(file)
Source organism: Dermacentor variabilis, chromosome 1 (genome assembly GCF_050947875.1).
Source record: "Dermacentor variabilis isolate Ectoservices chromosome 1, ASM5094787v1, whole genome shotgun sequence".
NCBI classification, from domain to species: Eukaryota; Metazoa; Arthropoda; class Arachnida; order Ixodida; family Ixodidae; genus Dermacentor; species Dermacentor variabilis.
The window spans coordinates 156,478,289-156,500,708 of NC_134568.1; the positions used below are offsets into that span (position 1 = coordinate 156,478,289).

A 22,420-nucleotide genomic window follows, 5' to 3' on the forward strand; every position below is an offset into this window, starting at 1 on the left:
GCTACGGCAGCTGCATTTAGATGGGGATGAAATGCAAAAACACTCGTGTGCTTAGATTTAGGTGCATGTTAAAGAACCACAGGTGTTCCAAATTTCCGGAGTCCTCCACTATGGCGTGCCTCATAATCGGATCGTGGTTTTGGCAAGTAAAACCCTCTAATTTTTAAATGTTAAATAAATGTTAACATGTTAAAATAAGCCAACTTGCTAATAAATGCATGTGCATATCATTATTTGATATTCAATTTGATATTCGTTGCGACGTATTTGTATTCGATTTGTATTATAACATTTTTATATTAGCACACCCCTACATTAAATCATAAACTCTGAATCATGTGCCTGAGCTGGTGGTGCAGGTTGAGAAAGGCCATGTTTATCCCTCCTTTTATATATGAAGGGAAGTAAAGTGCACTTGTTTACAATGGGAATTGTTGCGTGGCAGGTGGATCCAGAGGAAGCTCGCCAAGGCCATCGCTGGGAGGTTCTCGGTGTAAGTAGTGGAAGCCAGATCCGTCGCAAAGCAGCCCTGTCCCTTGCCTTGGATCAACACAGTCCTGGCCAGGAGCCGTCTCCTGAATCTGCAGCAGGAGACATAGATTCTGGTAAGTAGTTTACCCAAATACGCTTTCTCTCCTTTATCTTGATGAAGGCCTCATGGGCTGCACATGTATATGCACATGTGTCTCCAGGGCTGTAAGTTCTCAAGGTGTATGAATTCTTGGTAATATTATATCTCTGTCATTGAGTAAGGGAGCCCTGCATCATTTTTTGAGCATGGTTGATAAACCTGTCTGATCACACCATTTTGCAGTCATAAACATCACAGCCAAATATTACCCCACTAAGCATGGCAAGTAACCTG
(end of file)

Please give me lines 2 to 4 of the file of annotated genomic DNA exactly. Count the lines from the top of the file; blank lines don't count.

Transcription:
Source record: "Dermacentor variabilis isolate Ectoservices chromosome 1, ASM5094787v1, whole genome shotgun sequence".
NCBI classification, from domain to species: Eukaryota; Metazoa; Arthropoda; class Arachnida; order Ixodida; family Ixodidae; genus Dermacentor; species Dermacentor variabilis.
The window spans coordinates 156,478,289-156,500,708 of NC_134568.1; the positions used below are offsets into that span (position 1 = coordinate 156,478,289).